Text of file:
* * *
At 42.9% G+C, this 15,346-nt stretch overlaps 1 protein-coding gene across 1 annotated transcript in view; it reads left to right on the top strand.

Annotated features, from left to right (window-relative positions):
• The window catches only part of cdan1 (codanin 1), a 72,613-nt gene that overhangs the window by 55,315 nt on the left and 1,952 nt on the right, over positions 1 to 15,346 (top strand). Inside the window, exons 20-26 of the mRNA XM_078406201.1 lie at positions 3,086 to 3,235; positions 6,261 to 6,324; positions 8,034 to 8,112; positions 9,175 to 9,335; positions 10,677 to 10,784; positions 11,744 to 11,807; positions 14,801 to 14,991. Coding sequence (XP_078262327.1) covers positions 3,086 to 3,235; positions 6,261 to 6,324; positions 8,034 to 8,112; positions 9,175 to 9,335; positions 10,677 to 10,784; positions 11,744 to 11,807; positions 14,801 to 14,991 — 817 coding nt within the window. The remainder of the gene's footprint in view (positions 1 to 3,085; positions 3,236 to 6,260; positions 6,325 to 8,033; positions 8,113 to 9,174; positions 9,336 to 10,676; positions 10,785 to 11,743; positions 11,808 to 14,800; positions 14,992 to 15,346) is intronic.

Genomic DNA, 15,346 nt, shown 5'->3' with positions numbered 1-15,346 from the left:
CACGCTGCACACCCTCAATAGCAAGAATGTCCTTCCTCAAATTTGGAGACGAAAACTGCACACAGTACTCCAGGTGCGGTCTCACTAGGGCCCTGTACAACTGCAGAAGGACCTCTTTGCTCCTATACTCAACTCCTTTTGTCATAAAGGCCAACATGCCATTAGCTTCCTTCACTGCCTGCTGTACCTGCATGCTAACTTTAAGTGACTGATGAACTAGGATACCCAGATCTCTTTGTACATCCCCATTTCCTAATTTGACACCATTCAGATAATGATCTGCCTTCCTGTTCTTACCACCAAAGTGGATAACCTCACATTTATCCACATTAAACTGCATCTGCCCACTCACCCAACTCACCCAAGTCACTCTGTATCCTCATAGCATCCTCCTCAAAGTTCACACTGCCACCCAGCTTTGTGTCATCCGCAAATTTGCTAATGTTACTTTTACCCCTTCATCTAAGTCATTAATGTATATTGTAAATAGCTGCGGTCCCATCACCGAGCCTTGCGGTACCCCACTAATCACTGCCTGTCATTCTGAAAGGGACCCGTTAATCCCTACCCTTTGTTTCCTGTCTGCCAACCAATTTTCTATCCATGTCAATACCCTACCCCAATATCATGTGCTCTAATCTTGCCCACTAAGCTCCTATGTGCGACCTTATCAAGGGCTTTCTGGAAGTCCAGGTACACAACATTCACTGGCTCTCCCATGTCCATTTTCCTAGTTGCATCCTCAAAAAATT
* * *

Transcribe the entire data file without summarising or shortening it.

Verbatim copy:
At 42.9% G+C, this 15,346-nt stretch overlaps 1 protein-coding gene across 1 annotated transcript in view; it reads left to right on the top strand.

Annotated features, from left to right (window-relative positions):
• The window catches only part of cdan1 (codanin 1), a 72,613-nt gene that overhangs the window by 55,315 nt on the left and 1,952 nt on the right, over positions 1 to 15,346 (top strand). Inside the window, exons 20-26 of the mRNA XM_078406201.1 lie at positions 3,086 to 3,235; positions 6,261 to 6,324; positions 8,034 to 8,112; positions 9,175 to 9,335; positions 10,677 to 10,784; positions 11,744 to 11,807; positions 14,801 to 14,991. Coding sequence (XP_078262327.1) covers positions 3,086 to 3,235; positions 6,261 to 6,324; positions 8,034 to 8,112; positions 9,175 to 9,335; positions 10,677 to 10,784; positions 11,744 to 11,807; positions 14,801 to 14,991 — 817 coding nt within the window. The remainder of the gene's footprint in view (positions 1 to 3,085; positions 3,236 to 6,260; positions 6,325 to 8,033; positions 8,113 to 9,174; positions 9,336 to 10,676; positions 10,785 to 11,743; positions 11,808 to 14,800; positions 14,992 to 15,346) is intronic.

Genomic DNA, 15,346 nt, shown 5'->3' with positions numbered 1-15,346 from the left:
CACGCTGCACACCCTCAATAGCAAGAATGTCCTTCCTCAAATTTGGAGACGAAAACTGCACACAGTACTCCAGGTGCGGTCTCACTAGGGCCCTGTACAACTGCAGAAGGACCTCTTTGCTCCTATACTCAACTCCTTTTGTCATAAAGGCCAACATGCCATTAGCTTCCTTCACTGCCTGCTGTACCTGCATGCTAACTTTAAGTGACTGATGAACTAGGATACCCAGATCTCTTTGTACATCCCCATTTCCTAATTTGACACCATTCAGATAATGATCTGCCTTCCTGTTCTTACCACCAAAGTGGATAACCTCACATTTATCCACATTAAACTGCATCTGCCCACTCACCCAACTCACCCAAGTCACTCTGTATCCTCATAGCATCCTCCTCAAAGTTCACACTGCCACCCAGCTTTGTGTCATCCGCAAATTTGCTAATGTTACTTTTACCCCTTCATCTAAGTCATTAATGTATATTGTAAATAGCTGCGGTCCCATCACCGAGCCTTGCGGTACCCCACTAATCACTGCCTGTCATTCTGAAAGGGACCCGTTAATCCCTACCCTTTGTTTCCTGTCTGCCAACCAATTTTCTATCCATGTCAATACCCTACCCCAATATCATGTGCTCTAATCTTGCCCACTAAGCTCCTATGTGCGACCTTATCAAGGGCTTTCTGGAAGTCCAGGTACACAACATTCACTGGCTCTCCCATGTCCATTTTCCTAGTTGCATCCTCAAAAAATT